Exploitation by mixed companies: The cephalopod fishery saw an intermediate phase when the Spanish fleet was joined by a Moroccan fleet in establishment. There was then a period of combined exploitation beginning in the 80s which continued until the departure of the EU fleet in 1999. The national cephalopod fishery only began to develop in 1973 with four freezer trawlers. Afterwards it saw considerable impetus and stabilized, after the freeze in investment since 1992, at around 290 active freezer trawlers. In reply to an increase in effort and to the realisation of overexploitation, a system of biological rest periods was started in 1989. These last one month, October, and correspond to the main recruitment period. Due to their distance, until 1990 the cephalopod stocks were only accessible to the Moroccan and Spanish freezer trawler operating under a series of Morocco–EU fishing agreements which ended in 1999. However, with the development of the infrastructure and the attraction of the value of the products landed since 1993, there has been a massive migration of canoes (artisanal boats) from the north towards southern zones to exploit octopus. Coastal trawlers have also joined this movement, attracted mainly by the consequences of the biological rest period.
Due to the overexploitation, the cephalopod fishery has undergone a series of management measures integrating the new fleets (artisanal and coastal), notably the regulation of trawl mesh size and the size of first catch, as well as the reduction in fishing activity in the coastal zone. Additionally since 1993 the biological rest period has increased by one month to protect the reproduction period (one month in autumn and one in spring). Since 1997, this has grown from 2 to 4 months, two months in spring and two in autumn.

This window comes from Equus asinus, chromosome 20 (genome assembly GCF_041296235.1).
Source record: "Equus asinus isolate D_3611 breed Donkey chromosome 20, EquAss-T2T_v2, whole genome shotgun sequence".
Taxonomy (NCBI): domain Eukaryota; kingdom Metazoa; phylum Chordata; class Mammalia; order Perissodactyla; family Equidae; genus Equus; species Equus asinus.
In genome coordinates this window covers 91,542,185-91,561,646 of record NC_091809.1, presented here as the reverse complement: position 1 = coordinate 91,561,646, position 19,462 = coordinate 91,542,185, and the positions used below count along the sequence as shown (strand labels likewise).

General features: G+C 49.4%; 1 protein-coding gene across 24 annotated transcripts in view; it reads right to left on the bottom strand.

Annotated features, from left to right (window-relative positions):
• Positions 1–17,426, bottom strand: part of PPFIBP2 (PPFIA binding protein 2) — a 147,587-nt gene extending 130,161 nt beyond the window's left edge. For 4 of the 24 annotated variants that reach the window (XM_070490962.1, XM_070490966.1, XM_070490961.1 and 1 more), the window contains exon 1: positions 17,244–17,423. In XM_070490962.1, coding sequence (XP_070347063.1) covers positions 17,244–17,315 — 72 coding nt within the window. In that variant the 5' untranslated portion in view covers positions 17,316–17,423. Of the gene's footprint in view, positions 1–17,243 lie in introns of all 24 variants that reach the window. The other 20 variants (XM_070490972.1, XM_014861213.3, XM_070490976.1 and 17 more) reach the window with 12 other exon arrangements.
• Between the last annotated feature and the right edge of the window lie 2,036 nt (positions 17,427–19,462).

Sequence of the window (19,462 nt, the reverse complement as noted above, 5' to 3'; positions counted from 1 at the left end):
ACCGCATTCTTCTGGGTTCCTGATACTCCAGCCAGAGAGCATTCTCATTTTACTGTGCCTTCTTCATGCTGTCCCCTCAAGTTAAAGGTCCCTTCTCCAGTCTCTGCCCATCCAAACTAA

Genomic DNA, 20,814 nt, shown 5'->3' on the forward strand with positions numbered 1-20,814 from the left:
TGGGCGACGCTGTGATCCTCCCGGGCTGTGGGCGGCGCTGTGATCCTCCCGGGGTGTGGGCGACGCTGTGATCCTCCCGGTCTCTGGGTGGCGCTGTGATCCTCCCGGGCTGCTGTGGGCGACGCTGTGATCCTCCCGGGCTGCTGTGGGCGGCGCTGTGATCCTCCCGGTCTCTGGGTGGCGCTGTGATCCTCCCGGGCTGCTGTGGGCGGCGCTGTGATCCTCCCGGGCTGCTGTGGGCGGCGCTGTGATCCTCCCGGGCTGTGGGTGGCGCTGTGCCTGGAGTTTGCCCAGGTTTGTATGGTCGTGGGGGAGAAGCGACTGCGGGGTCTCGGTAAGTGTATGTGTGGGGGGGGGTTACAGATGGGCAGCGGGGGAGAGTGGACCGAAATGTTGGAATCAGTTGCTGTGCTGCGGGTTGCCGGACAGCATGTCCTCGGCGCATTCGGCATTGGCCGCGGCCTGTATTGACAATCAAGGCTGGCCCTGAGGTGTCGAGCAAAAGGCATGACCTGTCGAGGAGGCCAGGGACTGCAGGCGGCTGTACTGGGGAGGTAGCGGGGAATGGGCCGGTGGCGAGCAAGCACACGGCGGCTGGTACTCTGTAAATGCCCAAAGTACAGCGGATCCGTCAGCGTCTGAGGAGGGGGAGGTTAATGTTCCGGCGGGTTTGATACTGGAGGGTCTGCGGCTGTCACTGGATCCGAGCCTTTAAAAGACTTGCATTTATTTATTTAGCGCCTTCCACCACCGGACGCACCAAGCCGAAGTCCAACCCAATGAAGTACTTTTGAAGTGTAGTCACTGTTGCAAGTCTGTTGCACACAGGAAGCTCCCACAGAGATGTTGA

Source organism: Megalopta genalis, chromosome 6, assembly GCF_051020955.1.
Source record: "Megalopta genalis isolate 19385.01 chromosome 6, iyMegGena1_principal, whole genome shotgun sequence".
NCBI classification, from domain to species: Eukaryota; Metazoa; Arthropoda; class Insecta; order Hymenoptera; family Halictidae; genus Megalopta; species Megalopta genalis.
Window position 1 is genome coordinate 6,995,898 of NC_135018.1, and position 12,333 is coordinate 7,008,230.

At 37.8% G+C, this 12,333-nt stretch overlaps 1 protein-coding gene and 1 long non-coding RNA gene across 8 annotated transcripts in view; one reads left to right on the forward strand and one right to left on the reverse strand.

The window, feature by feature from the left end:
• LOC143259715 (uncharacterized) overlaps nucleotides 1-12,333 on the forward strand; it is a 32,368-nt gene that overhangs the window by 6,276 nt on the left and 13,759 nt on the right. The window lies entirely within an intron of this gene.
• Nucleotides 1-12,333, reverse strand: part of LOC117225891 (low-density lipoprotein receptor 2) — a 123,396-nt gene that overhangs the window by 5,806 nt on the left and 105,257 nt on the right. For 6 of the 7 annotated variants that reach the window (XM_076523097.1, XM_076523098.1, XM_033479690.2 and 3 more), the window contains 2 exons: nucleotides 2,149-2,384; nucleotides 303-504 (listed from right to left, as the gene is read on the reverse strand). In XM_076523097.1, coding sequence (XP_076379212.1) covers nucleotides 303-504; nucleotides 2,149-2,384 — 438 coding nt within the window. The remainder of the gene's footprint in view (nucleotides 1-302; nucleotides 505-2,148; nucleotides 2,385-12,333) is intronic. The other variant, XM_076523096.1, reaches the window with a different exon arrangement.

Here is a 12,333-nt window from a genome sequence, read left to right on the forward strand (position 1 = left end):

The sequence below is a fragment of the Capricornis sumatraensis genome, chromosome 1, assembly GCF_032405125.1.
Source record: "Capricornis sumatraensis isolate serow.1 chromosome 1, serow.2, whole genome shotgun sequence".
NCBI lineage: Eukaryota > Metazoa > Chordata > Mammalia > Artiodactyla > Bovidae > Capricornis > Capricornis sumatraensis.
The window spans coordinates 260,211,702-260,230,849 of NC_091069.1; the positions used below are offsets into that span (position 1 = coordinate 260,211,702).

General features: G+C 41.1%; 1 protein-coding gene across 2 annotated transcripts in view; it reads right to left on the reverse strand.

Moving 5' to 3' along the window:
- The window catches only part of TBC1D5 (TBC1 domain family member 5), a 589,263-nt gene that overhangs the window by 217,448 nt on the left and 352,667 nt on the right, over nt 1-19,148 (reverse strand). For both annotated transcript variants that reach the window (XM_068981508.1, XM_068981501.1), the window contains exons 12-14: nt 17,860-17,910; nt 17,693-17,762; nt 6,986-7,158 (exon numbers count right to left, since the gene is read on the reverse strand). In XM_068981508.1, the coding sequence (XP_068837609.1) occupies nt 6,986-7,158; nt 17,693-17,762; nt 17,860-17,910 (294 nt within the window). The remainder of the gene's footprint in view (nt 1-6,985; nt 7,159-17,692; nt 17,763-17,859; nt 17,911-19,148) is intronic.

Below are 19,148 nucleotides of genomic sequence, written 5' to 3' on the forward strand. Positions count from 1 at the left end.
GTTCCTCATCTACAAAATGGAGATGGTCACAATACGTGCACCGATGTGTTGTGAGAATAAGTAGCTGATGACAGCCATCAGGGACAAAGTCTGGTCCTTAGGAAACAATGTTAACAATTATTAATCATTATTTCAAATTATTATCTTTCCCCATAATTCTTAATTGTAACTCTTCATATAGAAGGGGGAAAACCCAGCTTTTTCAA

Exclusively Moroccan exploitation: Since 2000 the cephalopod fishery is only composed of a very heterogeneous Moroccan fleet, subdivided into three sections (ocean-going, coastal and artisanal). The artisanal section has become an important component of the fishery. In order to offset the effects of the increase in effort, the biological rest periods have gone from 4 to 7 months. Following a large drop in production in 2001, a management plan for the octopus fishery based on an overall quota was created. 2004 is the year in which the longest biological rest period for octopus is seen, lasting 8 months.
In 2004, the fall in production necessitated a revision of the management plan, which was based partly on the reduction of the overall quota adjusted seasonally and partly on the reduction in effort of the coastal and artisanal sectors following their uncontrolled development over the last decade. The artisanal sector saw the number of vessels reduced to 2 800. For the coastal fleet (190 trawlers), only 100 trawlers are authorized to fish in the zone to the south of Cap Bojador per trip. As for the ocean-going sector, a system of individual transferable quotas has been created. The revision of the cephalopod fishery management plan also covered zoning with a demarcation of fisheries sub-units and zones where trawling is forbidden. In November 2002, the zone between 24° N and 25° N which is normally the main nursery for the Dakhla stock, where the greatest concentrations of juveniles are usually found in autumn, was declared a protected zone and therefore fishing was forbidden. This remained in place until 2005. The revision of the management plan also covered other technical aspects, notably passing from a minimum size of T8 to T7 with a tolerance threshold of 5–10 percent for T8 depending on the season and the increase in minimum mesh size to 70 mm instead of 60 mm.
Several fleets share the exploitation of cephalopod resource along the Moroccan continental shelf. They differ in their technical characteristics and above all in the level of investment and employment generated. Their strategies are tied to the dynamic of the resources and the markets.
Freezer trawler fleet: This is composed of 290 vessels which practise trawl fishing (Spanish and Korean types). They go to sea for an average of fifty days. With the setting up of the seasonal quota, the trips cover a period of between 100 and 120 days on average. The length of these vessels is between 30 and 40 metres. Their tonnage varies between 200 and 600 GRT with an engine power of 600 to 2 000 HP. During the last trips, the number of active vessels has been around 230.